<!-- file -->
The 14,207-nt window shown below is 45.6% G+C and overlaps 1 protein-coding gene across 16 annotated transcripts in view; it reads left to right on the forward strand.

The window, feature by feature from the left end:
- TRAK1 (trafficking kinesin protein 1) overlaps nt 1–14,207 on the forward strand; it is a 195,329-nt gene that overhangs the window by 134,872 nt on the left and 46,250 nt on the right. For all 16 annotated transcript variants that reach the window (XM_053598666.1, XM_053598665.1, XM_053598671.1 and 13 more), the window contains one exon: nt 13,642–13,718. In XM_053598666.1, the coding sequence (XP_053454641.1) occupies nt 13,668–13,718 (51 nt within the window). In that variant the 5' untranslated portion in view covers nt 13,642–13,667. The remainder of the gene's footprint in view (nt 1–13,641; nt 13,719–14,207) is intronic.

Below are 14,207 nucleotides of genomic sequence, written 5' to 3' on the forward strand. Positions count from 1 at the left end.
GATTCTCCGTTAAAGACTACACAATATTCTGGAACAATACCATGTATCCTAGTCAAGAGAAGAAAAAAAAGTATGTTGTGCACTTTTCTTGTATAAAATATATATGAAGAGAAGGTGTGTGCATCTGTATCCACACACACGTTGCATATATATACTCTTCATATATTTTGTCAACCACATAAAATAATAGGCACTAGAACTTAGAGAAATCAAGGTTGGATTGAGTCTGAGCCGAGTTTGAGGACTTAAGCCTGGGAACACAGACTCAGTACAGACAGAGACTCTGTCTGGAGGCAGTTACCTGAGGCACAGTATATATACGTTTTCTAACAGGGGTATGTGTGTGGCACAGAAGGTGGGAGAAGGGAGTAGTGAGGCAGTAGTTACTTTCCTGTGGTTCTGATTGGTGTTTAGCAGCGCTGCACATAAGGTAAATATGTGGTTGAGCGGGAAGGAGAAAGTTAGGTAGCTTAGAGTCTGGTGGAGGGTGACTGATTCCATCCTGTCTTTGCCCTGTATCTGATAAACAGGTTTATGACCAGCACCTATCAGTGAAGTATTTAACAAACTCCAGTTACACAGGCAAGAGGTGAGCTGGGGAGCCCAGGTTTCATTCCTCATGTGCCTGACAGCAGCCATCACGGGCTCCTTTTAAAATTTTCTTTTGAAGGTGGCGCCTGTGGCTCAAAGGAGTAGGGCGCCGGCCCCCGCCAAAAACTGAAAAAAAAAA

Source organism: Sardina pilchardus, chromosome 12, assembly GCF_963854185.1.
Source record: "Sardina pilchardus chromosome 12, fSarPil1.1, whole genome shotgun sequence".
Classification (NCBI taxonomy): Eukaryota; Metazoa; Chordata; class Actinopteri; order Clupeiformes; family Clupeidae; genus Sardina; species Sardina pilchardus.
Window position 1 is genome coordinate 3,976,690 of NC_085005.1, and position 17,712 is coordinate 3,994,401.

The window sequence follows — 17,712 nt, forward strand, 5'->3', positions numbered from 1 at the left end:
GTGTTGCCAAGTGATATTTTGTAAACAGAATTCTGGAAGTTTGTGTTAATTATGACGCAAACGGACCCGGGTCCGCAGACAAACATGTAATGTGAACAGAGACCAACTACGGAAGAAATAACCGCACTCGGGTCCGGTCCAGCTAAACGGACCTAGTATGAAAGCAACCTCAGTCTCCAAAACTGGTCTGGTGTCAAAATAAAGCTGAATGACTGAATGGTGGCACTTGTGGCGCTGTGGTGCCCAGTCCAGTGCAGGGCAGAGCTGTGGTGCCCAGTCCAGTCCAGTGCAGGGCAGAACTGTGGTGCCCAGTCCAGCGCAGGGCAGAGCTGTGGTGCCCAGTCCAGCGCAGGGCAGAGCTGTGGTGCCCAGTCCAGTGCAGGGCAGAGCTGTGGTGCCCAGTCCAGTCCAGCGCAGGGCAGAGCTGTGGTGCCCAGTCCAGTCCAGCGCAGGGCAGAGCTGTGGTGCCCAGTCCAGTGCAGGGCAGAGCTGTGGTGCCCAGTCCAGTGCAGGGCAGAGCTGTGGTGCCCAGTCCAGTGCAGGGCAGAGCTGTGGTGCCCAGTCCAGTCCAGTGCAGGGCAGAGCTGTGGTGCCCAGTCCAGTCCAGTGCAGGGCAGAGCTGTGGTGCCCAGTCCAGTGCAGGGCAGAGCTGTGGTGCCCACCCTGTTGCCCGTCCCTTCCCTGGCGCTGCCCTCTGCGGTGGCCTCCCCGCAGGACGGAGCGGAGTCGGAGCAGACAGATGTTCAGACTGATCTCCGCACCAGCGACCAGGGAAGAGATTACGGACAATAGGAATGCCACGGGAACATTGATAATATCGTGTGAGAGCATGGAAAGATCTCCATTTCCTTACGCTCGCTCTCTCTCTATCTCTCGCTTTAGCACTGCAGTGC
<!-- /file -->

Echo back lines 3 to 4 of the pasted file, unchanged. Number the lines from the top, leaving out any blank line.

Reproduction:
- TRAK1 (trafficking kinesin protein 1) overlaps nt 1–14,207 on the forward strand; it is a 195,329-nt gene that overhangs the window by 134,872 nt on the left and 46,250 nt on the right. For all 16 annotated transcript variants that reach the window (XM_053598666.1, XM_053598665.1, XM_053598671.1 and 13 more), the window contains one exon: nt 13,642–13,718. In XM_053598666.1, the coding sequence (XP_053454641.1) occupies nt 13,668–13,718 (51 nt within the window). In that variant the 5' untranslated portion in view covers nt 13,642–13,667. The remainder of the gene's footprint in view (nt 1–13,641; nt 13,719–14,207) is intronic.

Below are 14,207 nucleotides of genomic sequence, written 5' to 3' on the forward strand. Positions count from 1 at the left end.